New research shows drivers with blood-alcohol content levels as low as .01 percent are more likely to be culpable in fatal accidents than other drivers.
Texas law establishes harsh penalties for driving under the influence, which deters many people from getting behind the wheel when they may be over the legal blood-alcohol content limit. Unfortunately for Houston residents, new research suggests that the current legal limit may not provide a meaningful enough threshold to keep motorists safe from accidents caused by drunk drivers. People with BAC levels that are far below the legal limit may still be dangerously impaired.
Even minimal intoxication is dangerous
Numerous studies have found that drivers still show impairment below the legal limit. Most recently, a University of California, San Diego study determined that BAC levels as low as .01 percent may make a driver more likely to cause a fatal accident, according to the Huffington Post.
The study used data from the Fatality Analysis Reporting System. Researchers examined over 570,000 fatal collisions that occurred over 17 years. They concluded that, compared to sober drivers, even “minimally buzzed” drivers were 46 percent more likely to be officially, solely blamed for fatal accidents during the final accident report. The likelihood of blame only increased as BAC did.
The study supports the National Transportation Safety Board’s 2013 recommendation that all states lower the legal limit from .08 percent to .05 percent. According to another Huffington Post article, the NTSB supported this recommendation with the following facts:
- Studies have found that even people with a BAC of .05 percent have a much higher risk of fatal crash involvement.
- When Europe enacted a limit of .05 percent, the number of fatal drunk driving accidents was cut in half during the following decade.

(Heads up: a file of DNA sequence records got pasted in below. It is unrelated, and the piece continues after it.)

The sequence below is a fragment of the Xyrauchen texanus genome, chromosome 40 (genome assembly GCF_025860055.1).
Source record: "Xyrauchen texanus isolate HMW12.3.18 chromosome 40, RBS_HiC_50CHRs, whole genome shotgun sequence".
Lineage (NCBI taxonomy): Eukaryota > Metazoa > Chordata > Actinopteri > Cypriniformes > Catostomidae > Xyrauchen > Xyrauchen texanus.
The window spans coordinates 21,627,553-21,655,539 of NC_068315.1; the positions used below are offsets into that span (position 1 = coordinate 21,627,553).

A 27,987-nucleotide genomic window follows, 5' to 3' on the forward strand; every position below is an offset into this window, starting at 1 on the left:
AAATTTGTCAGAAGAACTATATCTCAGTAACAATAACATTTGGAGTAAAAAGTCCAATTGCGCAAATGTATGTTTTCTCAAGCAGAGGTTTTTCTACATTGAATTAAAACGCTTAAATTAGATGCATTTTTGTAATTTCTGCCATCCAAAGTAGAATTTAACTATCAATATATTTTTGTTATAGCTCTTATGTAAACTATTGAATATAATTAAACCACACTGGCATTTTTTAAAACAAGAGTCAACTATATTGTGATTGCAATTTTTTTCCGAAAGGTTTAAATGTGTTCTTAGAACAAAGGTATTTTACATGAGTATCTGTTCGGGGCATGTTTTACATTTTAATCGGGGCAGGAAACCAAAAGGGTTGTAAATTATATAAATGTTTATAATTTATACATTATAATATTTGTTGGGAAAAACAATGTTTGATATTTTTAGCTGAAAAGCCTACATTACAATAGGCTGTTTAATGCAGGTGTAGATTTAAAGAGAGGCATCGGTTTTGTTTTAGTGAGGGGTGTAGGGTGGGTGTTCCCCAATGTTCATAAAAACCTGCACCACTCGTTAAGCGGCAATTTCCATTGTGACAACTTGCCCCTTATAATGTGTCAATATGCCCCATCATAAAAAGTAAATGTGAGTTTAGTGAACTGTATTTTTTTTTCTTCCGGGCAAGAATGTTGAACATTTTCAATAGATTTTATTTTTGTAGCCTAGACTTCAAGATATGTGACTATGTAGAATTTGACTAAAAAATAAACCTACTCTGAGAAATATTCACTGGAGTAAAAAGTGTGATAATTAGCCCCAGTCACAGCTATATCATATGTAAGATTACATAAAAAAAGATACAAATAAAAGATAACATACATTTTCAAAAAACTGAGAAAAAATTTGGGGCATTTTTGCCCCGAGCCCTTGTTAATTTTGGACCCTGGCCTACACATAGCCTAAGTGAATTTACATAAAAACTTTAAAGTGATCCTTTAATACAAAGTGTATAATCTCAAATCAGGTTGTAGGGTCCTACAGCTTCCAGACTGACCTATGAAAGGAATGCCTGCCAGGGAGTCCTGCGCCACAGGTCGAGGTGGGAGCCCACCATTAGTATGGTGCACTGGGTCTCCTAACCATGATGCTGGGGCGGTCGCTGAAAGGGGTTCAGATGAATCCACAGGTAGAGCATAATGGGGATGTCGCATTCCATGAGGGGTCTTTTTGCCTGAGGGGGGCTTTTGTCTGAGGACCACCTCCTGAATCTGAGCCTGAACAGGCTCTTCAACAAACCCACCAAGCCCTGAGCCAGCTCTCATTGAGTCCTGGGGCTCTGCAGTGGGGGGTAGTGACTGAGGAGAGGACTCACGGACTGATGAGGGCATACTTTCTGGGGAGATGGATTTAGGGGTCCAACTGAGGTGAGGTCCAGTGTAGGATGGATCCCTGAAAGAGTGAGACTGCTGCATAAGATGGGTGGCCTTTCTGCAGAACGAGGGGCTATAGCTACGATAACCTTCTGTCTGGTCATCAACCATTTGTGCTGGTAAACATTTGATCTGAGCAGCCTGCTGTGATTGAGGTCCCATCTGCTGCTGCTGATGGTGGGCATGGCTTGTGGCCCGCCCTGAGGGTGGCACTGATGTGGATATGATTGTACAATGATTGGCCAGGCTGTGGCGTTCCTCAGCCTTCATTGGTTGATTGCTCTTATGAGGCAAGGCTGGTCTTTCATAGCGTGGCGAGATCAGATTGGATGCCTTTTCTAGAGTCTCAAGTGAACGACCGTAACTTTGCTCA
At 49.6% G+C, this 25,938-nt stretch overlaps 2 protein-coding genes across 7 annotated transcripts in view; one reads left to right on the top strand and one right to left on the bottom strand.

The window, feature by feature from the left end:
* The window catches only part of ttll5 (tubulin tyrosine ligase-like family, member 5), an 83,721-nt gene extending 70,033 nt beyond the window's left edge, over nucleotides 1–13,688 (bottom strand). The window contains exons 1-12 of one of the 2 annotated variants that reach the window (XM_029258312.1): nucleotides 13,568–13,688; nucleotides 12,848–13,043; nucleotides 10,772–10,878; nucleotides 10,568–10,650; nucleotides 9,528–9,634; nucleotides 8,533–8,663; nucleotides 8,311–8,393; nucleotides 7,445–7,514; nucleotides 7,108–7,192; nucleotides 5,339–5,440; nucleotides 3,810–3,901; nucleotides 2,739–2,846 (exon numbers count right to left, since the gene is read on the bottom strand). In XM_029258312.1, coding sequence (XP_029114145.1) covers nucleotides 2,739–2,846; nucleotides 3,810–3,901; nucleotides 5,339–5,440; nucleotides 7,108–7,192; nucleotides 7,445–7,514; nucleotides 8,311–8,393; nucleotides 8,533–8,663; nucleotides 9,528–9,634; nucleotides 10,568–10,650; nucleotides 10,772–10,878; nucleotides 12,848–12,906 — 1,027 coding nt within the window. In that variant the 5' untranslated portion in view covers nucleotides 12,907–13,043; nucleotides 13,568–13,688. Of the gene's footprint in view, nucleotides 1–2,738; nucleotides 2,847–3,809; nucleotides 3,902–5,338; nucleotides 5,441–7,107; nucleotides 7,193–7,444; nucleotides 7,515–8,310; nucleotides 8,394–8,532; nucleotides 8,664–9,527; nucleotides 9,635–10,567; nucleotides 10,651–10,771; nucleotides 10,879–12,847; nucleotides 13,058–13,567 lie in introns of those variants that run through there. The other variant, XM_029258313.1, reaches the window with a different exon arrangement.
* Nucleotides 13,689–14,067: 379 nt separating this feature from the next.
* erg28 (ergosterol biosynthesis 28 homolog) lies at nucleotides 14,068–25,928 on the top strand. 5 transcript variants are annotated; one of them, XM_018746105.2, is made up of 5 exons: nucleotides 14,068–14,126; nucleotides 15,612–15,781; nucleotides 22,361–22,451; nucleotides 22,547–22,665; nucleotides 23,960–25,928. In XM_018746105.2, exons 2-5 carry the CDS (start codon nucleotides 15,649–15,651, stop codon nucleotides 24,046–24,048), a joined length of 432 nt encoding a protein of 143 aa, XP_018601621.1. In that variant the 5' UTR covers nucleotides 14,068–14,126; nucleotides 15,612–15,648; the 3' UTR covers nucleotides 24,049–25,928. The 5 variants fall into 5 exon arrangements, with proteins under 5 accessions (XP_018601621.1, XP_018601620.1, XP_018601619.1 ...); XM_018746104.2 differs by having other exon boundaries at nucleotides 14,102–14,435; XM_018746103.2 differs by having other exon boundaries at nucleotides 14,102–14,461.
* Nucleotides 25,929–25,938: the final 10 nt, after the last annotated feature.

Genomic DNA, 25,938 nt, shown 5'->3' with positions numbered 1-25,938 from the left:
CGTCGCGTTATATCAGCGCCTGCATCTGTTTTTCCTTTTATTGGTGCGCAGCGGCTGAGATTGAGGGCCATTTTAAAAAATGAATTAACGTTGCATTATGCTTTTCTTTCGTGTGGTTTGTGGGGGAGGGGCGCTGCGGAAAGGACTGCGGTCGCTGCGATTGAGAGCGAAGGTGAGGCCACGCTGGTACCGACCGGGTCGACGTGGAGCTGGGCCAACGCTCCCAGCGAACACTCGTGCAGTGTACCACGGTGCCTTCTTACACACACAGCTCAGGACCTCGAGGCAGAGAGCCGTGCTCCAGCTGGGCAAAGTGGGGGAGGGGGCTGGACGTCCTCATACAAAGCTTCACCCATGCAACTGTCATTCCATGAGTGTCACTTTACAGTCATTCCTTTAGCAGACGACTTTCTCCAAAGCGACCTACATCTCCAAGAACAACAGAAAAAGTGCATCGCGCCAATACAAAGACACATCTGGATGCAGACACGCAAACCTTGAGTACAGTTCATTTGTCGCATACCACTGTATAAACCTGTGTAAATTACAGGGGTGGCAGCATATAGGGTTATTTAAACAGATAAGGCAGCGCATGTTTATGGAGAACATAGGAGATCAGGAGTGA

- Over the last 15 years, drunk driving deaths have consistently accounted for about one third of roadway deaths in the U.S. This plateau suggests that further changes to state laws or enforcement efforts are necessary.
The NTSB has estimated that, if the legal limit were lowered, between 500 and 800 lives could be saved annually, according to ABC News.
Drunk driving in Texas
A lower legal limit could be impactful in Texas, which is one of the worst states in the nation for drunk driving fatalities, according to Mothers Against Drunk Driving. In 2012, 1,296 lives were lost in alcohol-related accidents, representing more than a third of the state’s traffic deaths. Over 16,000 people were additionally injured in these accidents.
Unfortunately, the NTSB recommendation was met with mixed responses from lawmakers. ABC News also notes that the last change to the legal limit was not implemented in every state until two decades after the reduction was initially recommended. Sadly, these delays may leave Texas drivers unprotected against drunk driving accidents.
Anyone who has been hurt in an accident caused by an intoxicated driver should consider meeting with an attorney to discuss the available legal options.
Keywords: drunk driving, accident, injury